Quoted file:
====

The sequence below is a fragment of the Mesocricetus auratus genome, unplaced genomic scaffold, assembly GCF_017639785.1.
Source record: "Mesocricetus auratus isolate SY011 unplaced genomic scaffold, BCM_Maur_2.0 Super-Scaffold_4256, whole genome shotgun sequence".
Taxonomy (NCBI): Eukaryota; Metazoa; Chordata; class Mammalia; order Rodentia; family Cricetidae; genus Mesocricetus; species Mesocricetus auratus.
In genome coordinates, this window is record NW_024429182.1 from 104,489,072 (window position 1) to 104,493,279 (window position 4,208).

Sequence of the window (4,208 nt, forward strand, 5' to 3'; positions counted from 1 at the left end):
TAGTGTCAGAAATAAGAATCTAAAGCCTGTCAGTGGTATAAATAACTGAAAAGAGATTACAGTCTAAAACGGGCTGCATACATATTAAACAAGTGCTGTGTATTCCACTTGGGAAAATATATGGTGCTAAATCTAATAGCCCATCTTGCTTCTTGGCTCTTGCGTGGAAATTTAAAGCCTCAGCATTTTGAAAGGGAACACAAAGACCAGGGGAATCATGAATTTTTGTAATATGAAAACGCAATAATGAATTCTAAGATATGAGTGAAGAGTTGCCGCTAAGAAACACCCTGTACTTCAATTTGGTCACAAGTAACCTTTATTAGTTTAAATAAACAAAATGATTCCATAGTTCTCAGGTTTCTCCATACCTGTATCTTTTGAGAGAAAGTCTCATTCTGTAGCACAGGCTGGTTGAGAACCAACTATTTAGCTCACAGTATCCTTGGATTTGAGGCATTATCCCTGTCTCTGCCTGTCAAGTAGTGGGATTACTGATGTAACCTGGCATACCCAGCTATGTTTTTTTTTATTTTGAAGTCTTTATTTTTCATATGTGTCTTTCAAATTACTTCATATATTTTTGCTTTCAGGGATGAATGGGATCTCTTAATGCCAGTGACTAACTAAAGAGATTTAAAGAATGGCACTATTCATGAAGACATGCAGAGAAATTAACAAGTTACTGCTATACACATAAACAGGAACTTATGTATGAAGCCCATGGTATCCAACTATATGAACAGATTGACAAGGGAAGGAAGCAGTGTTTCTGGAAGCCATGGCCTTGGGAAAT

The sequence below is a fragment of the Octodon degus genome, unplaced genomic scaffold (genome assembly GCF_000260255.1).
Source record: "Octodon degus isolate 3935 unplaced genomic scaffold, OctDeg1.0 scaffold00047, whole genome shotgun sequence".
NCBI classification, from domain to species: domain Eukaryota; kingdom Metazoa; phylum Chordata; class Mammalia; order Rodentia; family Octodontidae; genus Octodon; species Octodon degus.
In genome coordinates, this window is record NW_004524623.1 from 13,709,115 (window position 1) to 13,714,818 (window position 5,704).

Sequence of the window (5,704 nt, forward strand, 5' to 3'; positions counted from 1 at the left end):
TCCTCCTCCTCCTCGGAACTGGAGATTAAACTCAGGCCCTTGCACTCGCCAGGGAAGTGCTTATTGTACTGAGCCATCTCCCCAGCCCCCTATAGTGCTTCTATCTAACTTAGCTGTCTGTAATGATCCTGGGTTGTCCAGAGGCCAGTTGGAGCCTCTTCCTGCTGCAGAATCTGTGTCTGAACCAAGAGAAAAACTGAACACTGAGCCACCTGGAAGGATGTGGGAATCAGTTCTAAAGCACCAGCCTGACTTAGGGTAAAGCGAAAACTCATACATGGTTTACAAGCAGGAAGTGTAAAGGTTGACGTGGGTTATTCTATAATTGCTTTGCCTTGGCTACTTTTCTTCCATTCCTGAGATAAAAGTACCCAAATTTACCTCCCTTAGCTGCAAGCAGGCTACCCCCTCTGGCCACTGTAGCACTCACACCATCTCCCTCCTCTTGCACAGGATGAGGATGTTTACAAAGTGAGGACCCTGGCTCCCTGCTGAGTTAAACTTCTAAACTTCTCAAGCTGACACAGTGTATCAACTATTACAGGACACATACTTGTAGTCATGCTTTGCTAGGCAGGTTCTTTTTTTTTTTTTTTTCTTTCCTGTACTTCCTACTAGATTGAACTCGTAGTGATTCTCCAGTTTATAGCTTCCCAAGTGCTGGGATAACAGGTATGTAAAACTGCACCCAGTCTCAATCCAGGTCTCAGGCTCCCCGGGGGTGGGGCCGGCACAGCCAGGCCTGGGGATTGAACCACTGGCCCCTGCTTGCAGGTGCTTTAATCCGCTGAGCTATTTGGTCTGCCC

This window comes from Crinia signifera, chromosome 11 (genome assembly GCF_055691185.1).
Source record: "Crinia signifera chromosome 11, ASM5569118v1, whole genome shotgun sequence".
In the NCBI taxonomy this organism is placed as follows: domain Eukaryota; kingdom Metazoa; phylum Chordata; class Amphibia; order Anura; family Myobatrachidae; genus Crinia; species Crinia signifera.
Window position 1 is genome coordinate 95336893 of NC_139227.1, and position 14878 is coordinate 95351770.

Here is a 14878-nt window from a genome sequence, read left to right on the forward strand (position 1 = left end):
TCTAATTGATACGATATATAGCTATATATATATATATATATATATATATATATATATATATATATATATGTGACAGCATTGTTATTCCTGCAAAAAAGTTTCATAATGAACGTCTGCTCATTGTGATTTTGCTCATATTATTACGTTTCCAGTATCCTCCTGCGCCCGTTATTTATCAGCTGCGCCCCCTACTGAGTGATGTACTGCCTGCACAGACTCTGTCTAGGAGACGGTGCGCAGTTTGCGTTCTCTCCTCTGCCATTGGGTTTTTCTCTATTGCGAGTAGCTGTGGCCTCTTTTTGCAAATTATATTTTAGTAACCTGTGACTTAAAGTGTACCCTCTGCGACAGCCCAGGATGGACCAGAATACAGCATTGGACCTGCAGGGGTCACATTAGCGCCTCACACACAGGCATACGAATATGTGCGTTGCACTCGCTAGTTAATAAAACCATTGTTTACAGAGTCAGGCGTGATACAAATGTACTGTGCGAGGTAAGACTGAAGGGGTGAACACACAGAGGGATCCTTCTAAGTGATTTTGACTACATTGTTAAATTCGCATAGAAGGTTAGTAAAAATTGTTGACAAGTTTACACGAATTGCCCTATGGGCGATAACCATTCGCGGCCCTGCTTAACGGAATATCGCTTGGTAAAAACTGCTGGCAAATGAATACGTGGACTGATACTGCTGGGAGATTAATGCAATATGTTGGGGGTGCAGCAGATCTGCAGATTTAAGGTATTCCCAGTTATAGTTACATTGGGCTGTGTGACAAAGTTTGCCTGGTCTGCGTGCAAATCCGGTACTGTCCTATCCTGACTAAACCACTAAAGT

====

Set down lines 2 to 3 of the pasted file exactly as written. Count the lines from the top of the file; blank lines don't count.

Source record: "Mesocricetus auratus isolate SY011 unplaced genomic scaffold, BCM_Maur_2.0 Super-Scaffold_4256, whole genome shotgun sequence".
Taxonomy (NCBI): Eukaryota; Metazoa; Chordata; class Mammalia; order Rodentia; family Cricetidae; genus Mesocricetus; species Mesocricetus auratus.